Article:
The symbolic theme of class is exemplified in Absolut’s 2001 “Absolut Voted Off” campaign”. This ad was published in Entertainment magazine the week of October 19, 2001. The ad is very basic and shows four bottles of flavored Absolut Vodka grouped together on the left side of the page. The bottles are characterized by bright, warm colors such as yellow, orange, and purple. On the far right side of the page, not facing the audience, is the original Absolut Vodka bottle that is only revealing half of its cold, blue label. The text, “Absolut Voted-Off” appears at the bottom of the page. What does this ad reveal on the surface? At first glance it seems to be selling the new flavored vodkas, representing them as important and associated with a distinguished category. However, this advertisement is characteristic of the mixed messages portrayed by the Absolut advertising campaign.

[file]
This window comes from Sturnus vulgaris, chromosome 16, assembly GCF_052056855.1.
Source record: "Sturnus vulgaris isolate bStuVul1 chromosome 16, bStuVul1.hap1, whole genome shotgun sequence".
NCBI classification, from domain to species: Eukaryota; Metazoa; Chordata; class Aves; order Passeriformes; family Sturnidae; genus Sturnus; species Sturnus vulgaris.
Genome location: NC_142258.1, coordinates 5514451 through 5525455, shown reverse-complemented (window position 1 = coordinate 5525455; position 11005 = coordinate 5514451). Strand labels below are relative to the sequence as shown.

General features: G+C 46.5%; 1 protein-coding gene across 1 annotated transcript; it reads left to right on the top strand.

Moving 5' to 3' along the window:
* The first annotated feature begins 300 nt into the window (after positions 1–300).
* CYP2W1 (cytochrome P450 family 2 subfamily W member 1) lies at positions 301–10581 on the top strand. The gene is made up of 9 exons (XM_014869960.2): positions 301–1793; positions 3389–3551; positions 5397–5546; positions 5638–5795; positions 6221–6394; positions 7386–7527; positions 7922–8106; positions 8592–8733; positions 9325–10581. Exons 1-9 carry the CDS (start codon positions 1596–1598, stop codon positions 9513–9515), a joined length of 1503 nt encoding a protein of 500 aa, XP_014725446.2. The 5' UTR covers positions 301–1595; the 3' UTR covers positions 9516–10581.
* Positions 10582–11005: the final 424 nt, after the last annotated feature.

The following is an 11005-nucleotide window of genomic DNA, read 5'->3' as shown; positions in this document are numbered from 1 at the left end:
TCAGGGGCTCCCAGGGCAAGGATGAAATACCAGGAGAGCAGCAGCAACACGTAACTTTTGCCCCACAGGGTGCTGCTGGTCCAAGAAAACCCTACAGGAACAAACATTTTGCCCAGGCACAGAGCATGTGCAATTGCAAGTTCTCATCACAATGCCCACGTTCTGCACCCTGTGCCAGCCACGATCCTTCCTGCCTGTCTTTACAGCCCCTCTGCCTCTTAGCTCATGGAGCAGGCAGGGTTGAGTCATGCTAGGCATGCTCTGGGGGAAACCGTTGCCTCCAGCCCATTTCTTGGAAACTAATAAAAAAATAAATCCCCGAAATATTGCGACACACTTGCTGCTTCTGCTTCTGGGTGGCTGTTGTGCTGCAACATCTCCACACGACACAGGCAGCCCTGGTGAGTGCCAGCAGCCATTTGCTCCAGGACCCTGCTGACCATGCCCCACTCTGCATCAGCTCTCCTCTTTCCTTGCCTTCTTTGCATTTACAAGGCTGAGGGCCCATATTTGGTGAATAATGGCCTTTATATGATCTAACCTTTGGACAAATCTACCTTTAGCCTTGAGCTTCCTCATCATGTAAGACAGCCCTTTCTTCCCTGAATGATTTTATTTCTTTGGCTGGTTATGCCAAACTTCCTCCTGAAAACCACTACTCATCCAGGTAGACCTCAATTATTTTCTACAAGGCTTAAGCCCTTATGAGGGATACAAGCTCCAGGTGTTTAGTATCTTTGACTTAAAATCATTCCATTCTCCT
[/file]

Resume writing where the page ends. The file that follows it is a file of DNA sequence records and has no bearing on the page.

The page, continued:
When looking deeper we must ask ourselves as readers, relating to the theory art imitates life and life imitates art, what is the advertisement imitating here? The advertisement is imitating the American act of voting. This cultural activity is political at best. The objects, setting, audience, and camera angle of the ad all reinforce the belief that American culture is defined in terms of class structure, and that class can be bought. In this case, the four flavored vodkas are in a distinct class that the “Voted-Off” original vodka is not a part of. However, the original vodka is related to the others: it shares the same bottle, the same vodka, and the same text. The advertisement suggests that the original Absolut vodka bottle could gain acceptance into the distinct class by becoming flavored.